February 18, 2021

Since "Americans sitting in the cold and dark" is in the news this week, let's recall that the previous so-called president didn't need an arctic blast to leave Americans in the cold. Only a year ago next week, Trump's proposal for addressing the new Coronavirus crisis? Cut home heating assistance to senior citizens and poor people. Natural Resources Defense Council reported at the time:

Recently, a document the Trump administration reportedly sent to members of Congress suggests that the administration is considering transferring $37 million from LIHEAP to emergency funding to respond to the coronavirus threat. The LIHEAP funds are needed to ensure that low-income families have support for home heating cost. The program provides heating and cooling assistance to over 6 million low-income families each year, (about 20 percent of the eligible households), helping poor families cover the cost of high utility bills. These emergency funds play a crucial role in supporting the health and safety of households nationwide by keeping their utilities running and reducing their exposure to weather and pollutants that weaken health.

Recent analysis by the U.S. Energy Information Agency Residential Energy Consumption Survey found that one in three American households was “energy insecure” and faced difficulty paying utility bills or in maintaining adequate heating and cooling in their home. This is happening even as total U.S. expenditures on energy are at the lowest levels in a decade.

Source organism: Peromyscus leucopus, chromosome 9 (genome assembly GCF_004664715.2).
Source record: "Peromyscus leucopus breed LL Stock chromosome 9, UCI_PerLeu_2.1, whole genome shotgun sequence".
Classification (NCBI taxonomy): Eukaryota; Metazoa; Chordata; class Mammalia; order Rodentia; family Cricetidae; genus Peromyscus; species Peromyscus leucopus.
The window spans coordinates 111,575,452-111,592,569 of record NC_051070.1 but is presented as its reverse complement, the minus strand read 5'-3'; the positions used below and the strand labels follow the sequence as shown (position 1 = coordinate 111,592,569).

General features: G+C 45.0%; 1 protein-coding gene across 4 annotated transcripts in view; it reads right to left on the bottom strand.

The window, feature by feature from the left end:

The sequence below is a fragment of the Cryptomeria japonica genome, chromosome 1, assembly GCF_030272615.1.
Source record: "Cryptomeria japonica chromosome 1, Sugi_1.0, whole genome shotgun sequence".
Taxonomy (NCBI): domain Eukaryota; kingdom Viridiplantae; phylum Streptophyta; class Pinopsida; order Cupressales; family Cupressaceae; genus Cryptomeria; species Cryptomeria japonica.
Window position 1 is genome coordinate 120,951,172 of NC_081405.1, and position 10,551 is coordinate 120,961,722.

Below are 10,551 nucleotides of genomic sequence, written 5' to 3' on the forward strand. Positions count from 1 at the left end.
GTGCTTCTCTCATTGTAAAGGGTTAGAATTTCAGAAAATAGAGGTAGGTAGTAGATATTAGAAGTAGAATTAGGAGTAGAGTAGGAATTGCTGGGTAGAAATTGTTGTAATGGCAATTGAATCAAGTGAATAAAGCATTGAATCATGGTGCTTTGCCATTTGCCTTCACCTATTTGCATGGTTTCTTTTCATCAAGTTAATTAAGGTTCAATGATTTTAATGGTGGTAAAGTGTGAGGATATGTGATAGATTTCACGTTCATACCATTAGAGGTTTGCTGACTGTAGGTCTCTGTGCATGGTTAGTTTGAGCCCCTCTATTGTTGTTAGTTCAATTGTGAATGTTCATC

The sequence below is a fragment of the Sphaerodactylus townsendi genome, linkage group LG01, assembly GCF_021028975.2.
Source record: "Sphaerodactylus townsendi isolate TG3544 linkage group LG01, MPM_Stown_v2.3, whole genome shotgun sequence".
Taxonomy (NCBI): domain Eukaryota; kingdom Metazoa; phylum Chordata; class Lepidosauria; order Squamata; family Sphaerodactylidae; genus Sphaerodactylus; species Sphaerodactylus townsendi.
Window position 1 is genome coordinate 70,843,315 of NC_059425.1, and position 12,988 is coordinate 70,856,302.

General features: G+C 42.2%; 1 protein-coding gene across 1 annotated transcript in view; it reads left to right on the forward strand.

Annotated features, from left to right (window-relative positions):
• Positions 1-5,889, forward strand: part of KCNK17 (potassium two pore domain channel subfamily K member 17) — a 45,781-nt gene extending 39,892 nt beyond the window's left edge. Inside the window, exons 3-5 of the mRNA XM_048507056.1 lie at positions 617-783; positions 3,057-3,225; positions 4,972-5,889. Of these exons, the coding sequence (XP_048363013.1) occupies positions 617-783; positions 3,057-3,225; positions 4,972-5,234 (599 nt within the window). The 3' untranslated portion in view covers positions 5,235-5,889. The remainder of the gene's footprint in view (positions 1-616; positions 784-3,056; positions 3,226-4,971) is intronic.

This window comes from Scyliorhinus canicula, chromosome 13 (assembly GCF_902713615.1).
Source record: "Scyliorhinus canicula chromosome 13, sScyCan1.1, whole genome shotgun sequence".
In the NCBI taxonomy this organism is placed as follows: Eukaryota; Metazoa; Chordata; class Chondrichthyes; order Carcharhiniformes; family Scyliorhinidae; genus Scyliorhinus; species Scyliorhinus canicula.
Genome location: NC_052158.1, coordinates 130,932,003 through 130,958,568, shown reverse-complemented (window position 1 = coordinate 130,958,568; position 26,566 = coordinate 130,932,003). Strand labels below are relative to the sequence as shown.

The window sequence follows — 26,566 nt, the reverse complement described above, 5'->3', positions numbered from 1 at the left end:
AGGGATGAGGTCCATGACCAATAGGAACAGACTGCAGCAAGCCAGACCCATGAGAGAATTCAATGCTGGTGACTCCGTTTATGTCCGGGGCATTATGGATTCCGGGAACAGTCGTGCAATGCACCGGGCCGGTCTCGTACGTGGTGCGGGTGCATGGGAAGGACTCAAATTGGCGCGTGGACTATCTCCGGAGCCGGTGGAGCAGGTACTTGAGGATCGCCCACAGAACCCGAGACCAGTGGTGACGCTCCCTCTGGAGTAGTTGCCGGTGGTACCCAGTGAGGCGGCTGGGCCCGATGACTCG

LIHEAP programs are a critical lifeline to many families. We can’t allow the president to cover up the fact that he and his administration are unprepared to address threats to public health and are trying to disguise that on the backs of America’s elderly and poorest families.

Note that the heating assistance program only actually helps 20% of those eligible for assistance. When I was on LIHEAP assistance in 2008 in Illinois, it was done by lottery, and required constant re-dialing to reach the overworked and stressed fuel assistance office to get an APPOINTMENT to APPLY for assistance. Eventually as funds dried up, Illinois just disqualified anyone who was under 65. Today, the program is severely underfunded. As the HHS website (2021) notes:

Being qualified for LIHEAP does not guarantee that you will receive help. This depends on how much LIHEAP funds are available for the year. On average, about 20% of households that are qualified for LIHEAP receive benefits. When LIHEAP funds run out for the year, no more benefits can be given out until more funds are made available by Congress.

Forcing poor people to enter a lottery to see if they can have help keeping their home or apartment warm in winter wasn't cruel enough for the Trump administration.

Never again.

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